In order to colonize and cause disease in a susceptible host, microorganisms evolved unique strategies to evade the host immune defense systems. Microorganisms secrete molecules, like proteins, that specifically inhibit different components and pathways of the immune system. Studying these microbial immune evasion strategies will teach us more about the ways microorganimsn interact with the (human) host and how they cause colonization and disease. Understanding the microbial mechanisms of immune evasion will teach us more about the immune system and lead to development of novel therapeutic strategies to modulate the immune system in those diseases where disregulation the immune system plays a pivotal role like sepsis, auto-immune diseases and cancer.
In order to study their unique mechanism of action identifying immune-evasion molecules is an essential but extremely challenging step. We use modern phage display selection strategies to functionally identify new microbial immune evasion molecules. In this technique microbial proteins are expressed on the surface of a bacterial virus, a filamentous bacteriophage allowing (semi)functional selection of proteins for a s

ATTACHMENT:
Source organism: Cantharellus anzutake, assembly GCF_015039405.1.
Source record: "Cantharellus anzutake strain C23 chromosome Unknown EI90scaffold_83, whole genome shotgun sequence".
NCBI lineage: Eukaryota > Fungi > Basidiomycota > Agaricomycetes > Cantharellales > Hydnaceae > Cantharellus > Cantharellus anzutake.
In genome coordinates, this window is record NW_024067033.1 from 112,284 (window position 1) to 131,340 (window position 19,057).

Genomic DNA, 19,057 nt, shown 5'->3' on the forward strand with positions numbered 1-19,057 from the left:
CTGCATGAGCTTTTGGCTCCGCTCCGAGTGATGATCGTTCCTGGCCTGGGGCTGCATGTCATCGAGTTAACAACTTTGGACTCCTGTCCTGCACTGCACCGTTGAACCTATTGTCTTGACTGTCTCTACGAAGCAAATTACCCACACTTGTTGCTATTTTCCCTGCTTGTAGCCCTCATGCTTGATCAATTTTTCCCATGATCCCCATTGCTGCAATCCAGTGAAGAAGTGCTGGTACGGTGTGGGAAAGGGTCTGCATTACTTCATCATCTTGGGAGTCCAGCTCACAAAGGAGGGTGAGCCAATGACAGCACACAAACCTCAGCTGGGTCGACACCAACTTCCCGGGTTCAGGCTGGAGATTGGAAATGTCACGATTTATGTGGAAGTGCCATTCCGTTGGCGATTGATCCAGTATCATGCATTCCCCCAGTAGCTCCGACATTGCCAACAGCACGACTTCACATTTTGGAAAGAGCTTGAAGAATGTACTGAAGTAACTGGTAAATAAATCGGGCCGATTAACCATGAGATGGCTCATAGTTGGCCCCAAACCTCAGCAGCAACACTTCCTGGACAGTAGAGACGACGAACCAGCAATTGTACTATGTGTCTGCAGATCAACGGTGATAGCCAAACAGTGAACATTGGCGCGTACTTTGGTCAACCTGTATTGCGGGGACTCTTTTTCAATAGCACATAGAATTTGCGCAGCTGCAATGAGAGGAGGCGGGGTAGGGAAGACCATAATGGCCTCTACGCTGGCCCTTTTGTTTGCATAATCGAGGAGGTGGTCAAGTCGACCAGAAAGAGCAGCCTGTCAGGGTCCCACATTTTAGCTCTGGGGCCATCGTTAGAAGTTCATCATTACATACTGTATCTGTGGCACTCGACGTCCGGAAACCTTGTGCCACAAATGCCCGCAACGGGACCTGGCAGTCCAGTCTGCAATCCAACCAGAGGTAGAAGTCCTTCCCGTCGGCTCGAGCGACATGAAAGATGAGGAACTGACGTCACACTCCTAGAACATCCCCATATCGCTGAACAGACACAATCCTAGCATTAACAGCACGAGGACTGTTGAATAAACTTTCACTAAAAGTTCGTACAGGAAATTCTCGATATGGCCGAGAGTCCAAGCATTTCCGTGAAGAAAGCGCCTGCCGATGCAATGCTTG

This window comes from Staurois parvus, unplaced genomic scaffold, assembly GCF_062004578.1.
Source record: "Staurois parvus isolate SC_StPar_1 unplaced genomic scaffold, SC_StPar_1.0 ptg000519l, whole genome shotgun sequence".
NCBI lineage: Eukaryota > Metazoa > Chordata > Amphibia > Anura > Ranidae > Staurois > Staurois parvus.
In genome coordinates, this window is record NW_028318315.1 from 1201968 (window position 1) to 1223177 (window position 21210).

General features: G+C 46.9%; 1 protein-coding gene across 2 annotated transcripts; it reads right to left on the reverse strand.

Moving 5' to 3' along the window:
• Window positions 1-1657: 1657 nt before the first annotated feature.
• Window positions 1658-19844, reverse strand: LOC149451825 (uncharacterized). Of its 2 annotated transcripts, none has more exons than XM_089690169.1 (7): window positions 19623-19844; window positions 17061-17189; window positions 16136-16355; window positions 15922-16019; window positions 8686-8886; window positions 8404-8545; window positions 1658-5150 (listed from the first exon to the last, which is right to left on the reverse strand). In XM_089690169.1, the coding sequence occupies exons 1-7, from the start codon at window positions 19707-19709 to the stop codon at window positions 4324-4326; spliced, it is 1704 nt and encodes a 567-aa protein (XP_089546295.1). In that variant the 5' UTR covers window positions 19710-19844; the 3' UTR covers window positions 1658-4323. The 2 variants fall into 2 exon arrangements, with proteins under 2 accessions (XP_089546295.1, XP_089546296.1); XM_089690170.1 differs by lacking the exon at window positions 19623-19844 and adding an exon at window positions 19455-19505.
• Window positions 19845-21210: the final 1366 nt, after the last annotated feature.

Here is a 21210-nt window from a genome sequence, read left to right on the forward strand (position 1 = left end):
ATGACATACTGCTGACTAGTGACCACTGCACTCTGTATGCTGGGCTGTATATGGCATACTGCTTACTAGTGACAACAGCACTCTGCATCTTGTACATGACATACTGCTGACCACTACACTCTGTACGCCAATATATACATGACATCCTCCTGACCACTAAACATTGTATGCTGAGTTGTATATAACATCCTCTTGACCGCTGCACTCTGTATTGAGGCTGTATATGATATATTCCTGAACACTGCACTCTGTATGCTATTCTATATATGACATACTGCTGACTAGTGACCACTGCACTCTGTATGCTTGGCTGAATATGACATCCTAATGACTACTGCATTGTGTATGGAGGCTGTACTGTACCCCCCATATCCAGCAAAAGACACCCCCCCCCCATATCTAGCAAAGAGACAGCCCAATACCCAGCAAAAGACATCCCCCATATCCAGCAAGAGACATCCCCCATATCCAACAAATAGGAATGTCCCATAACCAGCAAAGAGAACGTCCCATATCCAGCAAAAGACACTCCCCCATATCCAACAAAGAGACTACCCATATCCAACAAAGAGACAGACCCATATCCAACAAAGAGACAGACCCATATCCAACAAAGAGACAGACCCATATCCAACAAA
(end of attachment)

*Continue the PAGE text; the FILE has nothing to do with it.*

Many immune evasion molecules from human pathogens are human specific. This means they only interact with human immune components, hampering in vivo studies. By introducing random mutations in the immune evasion proteins and screening for binding to non human immune targets we aim to change the host specificity of these immune evasion proteins.
Immune evasion proteins are no suitable for direct therapeutic use. Therefore a third field of research focusses on design of small functional peptides. Using random peptide phage display we try to identify small peptides with similar immune modulating action as the full length protein. We use synthetic biology to introduce non-natural chemically reactive amino acids into these peptides. Using a chemical scaffold we create peptides with a highly constrained 3D defined structure mimicking the discontinuous nature of protein binding sites.